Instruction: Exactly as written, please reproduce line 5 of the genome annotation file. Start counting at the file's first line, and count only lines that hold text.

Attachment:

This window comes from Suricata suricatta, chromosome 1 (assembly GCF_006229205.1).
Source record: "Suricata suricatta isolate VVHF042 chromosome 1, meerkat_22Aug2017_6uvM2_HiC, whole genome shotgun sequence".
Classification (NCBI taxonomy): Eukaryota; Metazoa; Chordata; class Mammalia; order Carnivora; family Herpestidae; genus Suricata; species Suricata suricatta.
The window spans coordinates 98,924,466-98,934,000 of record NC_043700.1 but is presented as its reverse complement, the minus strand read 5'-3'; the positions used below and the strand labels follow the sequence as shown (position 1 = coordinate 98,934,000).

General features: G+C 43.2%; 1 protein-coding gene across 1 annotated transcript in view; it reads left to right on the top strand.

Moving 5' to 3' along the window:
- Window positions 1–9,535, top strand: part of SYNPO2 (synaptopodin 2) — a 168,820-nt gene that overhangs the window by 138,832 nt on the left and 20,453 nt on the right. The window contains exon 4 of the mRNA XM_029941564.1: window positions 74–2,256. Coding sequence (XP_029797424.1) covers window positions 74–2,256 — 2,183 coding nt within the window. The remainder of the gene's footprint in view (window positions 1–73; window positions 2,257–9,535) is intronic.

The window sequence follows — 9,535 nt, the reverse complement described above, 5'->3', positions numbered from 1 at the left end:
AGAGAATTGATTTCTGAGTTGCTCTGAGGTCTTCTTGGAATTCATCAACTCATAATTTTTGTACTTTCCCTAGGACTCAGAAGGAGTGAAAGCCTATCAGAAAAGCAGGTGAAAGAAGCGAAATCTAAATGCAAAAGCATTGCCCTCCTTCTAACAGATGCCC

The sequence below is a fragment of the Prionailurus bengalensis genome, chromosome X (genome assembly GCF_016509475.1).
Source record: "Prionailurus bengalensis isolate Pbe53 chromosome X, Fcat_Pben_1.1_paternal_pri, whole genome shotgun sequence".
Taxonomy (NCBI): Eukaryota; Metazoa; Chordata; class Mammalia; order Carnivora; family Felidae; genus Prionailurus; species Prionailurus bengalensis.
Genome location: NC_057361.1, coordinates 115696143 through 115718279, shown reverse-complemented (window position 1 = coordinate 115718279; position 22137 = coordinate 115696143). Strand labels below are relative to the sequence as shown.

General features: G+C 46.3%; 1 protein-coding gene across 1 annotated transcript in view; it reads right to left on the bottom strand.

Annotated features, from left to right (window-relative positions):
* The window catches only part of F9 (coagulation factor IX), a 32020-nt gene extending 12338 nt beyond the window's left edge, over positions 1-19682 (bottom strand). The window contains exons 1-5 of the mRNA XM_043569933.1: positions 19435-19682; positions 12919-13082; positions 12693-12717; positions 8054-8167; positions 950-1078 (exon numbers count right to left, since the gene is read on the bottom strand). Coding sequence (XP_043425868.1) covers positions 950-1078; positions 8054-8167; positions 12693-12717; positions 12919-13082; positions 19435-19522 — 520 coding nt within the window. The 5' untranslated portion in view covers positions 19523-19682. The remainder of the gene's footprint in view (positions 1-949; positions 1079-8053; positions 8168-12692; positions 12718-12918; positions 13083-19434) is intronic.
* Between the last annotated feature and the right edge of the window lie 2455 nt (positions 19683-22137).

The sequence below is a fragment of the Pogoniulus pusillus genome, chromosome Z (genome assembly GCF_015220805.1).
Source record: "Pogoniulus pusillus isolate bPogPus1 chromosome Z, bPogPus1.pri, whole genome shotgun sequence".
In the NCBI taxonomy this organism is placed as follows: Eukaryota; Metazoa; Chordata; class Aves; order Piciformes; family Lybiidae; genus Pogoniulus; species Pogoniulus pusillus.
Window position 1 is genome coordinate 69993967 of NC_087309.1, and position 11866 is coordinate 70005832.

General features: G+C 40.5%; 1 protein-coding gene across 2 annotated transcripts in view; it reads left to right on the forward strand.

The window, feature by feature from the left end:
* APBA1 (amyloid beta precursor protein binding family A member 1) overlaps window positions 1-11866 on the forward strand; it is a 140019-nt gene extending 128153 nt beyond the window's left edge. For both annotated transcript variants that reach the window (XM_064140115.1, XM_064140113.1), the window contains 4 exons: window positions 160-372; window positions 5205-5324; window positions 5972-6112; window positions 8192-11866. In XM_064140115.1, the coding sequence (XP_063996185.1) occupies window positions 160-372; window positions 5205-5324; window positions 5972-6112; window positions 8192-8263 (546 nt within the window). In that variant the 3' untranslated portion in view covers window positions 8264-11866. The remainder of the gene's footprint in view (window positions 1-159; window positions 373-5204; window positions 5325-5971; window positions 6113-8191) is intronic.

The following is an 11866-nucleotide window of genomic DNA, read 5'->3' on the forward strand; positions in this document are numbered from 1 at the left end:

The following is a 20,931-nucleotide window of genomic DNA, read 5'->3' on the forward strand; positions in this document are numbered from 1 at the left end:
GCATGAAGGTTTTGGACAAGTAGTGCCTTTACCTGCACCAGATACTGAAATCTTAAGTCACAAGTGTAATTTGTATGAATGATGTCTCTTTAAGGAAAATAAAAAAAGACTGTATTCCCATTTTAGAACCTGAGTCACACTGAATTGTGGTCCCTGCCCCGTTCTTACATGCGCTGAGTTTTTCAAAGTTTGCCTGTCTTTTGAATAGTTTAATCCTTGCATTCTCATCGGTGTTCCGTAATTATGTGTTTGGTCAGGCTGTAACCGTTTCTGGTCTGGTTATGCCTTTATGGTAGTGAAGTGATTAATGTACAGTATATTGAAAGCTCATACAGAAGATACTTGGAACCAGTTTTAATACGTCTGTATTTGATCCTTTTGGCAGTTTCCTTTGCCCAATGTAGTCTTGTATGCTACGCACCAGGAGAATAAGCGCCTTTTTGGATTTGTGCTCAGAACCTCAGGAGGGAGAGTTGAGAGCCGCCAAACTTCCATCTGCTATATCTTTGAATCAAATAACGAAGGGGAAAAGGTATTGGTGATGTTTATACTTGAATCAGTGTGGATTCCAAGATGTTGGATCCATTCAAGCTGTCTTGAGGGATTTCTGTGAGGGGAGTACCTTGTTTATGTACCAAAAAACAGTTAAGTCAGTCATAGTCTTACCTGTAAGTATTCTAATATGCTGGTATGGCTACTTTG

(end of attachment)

General features: G+C 43.2%; 1 protein-coding gene across 1 annotated transcript in view; it reads left to right on the top strand.